This thesis explores the application of a widely used commercial discrete computational model (PF3D) for predicting the fracture behavior of asphalt mixtures at low tem- peratures using input parameters from simple experiments. In this discrete element model, coarse aggregates are explicitly represented by spheres, which are connected by bonds representing the fine aggregate mixture (i.e. asphalt binder with the fine-size aggregates). Bending beam rheometer tests are performed to obtain the mechanical properties of the fine aggregate mixture (FAM) at low temperatures. The model is then used to simulate the semi-circular bend (SCB) tests. The comparison between the sim- ulated and experimental results on SCB tests shows that the PF3D model could predict the peak load and post peak behavior of the SCB specimens if an appropriate scaling relation for the strength of FAM is taken into consideration. The post-peak behavior of the SCB specimens can only be captured by taking into account the energy required to fracture one bond which can not be directly obtained from experiments on the FAM and is a fitting pararmeter. A parametric study is performed to understand the influence of different model parameters of the PF3D on the predicted behavior of SCB specimens.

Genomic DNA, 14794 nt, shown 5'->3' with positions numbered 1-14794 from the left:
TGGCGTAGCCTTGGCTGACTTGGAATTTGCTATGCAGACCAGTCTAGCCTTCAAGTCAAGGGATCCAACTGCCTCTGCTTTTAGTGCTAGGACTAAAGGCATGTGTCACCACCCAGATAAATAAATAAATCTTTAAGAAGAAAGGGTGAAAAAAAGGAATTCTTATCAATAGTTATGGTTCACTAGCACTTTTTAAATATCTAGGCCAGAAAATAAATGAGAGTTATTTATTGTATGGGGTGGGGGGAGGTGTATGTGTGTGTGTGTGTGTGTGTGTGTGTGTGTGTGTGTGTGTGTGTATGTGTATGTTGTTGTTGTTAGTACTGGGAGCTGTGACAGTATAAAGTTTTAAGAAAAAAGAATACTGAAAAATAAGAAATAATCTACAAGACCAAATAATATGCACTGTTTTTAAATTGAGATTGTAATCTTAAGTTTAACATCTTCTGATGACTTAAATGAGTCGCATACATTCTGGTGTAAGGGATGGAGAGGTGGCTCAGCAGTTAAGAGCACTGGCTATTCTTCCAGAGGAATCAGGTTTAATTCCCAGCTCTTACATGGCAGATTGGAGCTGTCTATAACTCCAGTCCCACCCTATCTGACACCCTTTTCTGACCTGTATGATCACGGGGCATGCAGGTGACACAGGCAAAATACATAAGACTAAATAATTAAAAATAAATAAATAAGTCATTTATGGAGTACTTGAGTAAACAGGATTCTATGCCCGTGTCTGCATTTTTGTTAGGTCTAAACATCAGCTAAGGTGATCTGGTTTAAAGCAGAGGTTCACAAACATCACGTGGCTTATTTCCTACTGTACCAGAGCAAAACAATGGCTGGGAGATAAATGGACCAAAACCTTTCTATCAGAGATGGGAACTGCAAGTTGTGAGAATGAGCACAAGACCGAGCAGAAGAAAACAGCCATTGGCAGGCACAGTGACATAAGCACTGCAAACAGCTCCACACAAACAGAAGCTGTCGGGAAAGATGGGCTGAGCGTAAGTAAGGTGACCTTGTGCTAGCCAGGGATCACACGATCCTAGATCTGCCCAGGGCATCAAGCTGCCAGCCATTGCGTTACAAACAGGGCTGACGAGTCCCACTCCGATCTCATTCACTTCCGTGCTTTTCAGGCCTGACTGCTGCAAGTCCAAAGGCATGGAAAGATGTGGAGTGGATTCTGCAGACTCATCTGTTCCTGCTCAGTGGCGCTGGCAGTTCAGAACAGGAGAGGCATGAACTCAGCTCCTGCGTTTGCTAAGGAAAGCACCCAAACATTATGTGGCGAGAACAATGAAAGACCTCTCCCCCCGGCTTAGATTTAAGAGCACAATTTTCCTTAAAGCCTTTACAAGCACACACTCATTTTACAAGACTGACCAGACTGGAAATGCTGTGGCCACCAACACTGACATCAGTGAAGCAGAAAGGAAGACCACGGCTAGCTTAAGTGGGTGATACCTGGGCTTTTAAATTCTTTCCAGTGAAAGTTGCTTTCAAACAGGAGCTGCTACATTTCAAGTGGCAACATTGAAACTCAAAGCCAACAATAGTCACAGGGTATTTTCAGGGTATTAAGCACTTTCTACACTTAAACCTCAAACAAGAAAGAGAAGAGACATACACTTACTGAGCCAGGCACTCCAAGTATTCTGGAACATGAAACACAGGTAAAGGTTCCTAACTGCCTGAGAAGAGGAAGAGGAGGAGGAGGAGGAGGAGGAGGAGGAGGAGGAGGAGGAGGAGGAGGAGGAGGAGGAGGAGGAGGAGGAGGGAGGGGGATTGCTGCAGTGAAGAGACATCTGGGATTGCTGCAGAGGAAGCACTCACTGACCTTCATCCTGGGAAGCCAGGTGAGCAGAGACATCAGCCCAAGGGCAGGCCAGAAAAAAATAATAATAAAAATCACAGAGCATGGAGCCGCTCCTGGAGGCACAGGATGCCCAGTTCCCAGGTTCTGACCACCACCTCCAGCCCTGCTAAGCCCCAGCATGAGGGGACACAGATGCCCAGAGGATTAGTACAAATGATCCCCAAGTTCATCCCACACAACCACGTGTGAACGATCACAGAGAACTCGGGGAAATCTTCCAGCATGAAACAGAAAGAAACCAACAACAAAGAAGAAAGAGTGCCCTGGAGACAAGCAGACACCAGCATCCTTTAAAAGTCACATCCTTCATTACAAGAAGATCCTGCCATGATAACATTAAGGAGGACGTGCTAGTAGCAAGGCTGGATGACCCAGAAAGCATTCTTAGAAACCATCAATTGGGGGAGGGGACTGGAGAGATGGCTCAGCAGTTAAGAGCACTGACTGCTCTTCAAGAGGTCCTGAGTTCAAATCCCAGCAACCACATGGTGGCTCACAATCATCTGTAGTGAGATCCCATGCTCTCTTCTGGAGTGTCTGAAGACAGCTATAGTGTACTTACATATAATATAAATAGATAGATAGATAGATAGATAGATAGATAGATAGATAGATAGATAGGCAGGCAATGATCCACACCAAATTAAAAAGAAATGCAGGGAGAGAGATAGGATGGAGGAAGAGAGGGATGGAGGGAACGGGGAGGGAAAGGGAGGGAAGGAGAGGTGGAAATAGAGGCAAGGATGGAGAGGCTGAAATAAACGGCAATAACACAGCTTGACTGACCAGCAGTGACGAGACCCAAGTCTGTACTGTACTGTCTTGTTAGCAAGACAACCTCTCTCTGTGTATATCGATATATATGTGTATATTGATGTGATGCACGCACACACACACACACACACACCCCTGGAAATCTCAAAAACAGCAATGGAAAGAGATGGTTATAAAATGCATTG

University of Minnesota M.S. thesis. May 2017. Major: Civil Engineering. Advisor: Jia-Liang Le. 1 computer file (PDF); vi, 57 pages.
A Mechanistic Design Approach for Graphite Nanoplatelet Reinforced Asphalt Mixtures for Low Temperature Applications.
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